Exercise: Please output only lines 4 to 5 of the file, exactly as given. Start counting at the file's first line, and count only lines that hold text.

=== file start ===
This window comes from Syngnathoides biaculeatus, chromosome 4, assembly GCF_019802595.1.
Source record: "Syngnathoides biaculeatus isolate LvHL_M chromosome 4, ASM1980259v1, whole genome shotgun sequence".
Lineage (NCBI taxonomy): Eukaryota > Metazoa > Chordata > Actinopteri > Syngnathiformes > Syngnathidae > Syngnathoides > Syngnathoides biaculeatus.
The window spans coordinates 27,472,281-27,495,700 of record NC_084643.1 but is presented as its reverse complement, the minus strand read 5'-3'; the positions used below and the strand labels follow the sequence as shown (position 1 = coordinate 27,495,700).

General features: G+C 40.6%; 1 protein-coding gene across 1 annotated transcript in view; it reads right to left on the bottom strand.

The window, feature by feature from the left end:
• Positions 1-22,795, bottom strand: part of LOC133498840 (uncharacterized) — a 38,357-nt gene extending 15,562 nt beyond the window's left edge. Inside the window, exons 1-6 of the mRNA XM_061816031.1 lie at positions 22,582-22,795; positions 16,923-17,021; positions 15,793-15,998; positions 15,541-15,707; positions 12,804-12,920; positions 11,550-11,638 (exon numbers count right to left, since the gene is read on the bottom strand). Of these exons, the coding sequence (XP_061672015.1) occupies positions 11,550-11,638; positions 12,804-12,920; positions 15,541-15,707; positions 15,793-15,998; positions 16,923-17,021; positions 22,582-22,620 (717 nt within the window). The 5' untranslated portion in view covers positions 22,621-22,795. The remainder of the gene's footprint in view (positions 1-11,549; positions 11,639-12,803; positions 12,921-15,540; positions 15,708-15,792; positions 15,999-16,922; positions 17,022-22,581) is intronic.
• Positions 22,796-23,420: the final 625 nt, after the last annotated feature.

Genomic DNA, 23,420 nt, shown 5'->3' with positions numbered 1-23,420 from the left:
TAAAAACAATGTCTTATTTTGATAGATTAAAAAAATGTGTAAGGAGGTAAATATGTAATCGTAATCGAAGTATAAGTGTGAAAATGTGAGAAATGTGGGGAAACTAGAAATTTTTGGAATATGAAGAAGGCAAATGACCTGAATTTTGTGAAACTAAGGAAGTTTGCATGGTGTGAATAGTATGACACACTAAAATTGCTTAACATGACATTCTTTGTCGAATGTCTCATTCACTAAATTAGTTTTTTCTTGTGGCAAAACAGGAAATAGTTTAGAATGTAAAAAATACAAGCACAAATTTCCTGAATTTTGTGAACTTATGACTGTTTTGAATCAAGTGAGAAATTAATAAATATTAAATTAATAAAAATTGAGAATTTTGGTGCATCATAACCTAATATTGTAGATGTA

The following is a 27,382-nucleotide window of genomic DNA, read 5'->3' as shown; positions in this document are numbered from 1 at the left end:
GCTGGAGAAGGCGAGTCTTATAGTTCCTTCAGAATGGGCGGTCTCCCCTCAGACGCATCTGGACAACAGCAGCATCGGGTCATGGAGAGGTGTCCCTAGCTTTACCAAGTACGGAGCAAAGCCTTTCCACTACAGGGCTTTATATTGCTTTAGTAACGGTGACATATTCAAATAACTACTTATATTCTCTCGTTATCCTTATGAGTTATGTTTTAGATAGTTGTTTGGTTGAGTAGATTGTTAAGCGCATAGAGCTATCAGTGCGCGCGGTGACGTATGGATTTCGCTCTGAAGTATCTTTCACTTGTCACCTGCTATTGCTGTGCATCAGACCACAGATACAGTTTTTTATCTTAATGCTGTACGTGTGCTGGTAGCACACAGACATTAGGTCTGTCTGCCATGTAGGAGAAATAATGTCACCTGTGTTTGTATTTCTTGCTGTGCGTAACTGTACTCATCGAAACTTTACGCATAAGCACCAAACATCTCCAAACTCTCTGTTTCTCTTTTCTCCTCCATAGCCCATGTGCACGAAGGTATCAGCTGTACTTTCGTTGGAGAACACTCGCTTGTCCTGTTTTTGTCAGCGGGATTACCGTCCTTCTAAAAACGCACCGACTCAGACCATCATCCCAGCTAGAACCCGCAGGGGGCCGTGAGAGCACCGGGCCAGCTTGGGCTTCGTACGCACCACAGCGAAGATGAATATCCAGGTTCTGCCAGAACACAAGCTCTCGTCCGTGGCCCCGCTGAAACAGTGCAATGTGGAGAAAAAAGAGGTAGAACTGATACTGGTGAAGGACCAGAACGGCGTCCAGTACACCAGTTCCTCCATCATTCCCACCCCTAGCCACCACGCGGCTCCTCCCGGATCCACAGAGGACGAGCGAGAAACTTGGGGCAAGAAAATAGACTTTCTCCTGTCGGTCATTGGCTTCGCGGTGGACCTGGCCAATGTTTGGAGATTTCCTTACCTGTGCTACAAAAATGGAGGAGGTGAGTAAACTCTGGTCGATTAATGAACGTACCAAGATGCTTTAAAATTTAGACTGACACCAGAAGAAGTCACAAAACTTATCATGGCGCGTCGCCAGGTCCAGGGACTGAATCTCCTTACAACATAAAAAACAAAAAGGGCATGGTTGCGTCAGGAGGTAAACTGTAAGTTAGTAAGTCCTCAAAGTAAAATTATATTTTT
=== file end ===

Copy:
The window spans coordinates 27,472,281-27,495,700 of record NC_084643.1 but is presented as its reverse complement, the minus strand read 5'-3'; the positions used below and the strand labels follow the sequence as shown (position 1 = coordinate 27,495,700).

General features: G+C 40.6%; 1 protein-coding gene across 1 annotated transcript in view; it reads right to left on the bottom strand.